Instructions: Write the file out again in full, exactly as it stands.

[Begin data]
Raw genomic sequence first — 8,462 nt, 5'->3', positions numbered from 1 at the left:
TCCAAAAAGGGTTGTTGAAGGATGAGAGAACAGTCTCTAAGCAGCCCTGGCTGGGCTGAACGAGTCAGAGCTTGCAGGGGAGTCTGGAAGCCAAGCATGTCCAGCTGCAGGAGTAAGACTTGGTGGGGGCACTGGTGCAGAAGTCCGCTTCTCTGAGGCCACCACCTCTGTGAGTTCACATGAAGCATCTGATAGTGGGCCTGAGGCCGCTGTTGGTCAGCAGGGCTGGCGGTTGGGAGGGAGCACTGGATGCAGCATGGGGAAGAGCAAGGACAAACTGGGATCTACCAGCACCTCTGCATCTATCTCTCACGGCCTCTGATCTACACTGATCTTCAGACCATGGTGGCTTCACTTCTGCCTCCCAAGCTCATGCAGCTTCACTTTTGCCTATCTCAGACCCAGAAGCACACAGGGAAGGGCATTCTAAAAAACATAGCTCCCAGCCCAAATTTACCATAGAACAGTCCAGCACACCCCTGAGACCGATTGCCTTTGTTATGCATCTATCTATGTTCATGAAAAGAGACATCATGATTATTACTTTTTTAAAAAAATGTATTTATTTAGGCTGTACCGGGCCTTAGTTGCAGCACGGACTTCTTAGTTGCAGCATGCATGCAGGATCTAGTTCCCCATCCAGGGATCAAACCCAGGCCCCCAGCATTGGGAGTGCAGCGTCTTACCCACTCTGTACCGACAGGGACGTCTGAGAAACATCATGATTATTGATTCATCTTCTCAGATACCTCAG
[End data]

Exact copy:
Raw genomic sequence first — 8,462 nt, 5'->3', positions numbered from 1 at the left:
TCCAAAAAGGGTTGTTGAAGGATGAGAGAACAGTCTCTAAGCAGCCCTGGCTGGGCTGAACGAGTCAGAGCTTGCAGGGGAGTCTGGAAGCCAAGCATGTCCAGCTGCAGGAGTAAGACTTGGTGGGGGCACTGGTGCAGAAGTCCGCTTCTCTGAGGCCACCACCTCTGTGAGTTCACATGAAGCATCTGATAGTGGGCCTGAGGCCGCTGTTGGTCAGCAGGGCTGGCGGTTGGGAGGGAGCACTGGATGCAGCATGGGGAAGAGCAAGGACAAACTGGGATCTACCAGCACCTCTGCATCTATCTCTCACGGCCTCTGATCTACACTGATCTTCAGACCATGGTGGCTTCACTTCTGCCTCCCAAGCTCATGCAGCTTCACTTTTGCCTATCTCAGACCCAGAAGCACACAGGGAAGGGCATTCTAAAAAACATAGCTCCCAGCCCAAATTTACCATAGAACAGTCCAGCACACCCCTGAGACCGATTGCCTTTGTTATGCATCTATCTATGTTCATGAAAAGAGACATCATGATTATTACTTTTTTAAAAAAATGTATTTATTTAGGCTGTACCGGGCCTTAGTTGCAGCACGGACTTCTTAGTTGCAGCATGCATGCAGGATCTAGTTCCCCATCCAGGGATCAAACCCAGGCCCCCAGCATTGGGAGTGCAGCGTCTTACCCACTCTGTACCGACAGGGACGTCTGAGAAACATCATGATTATTGATTCATCTTCTCAGATACCTCAG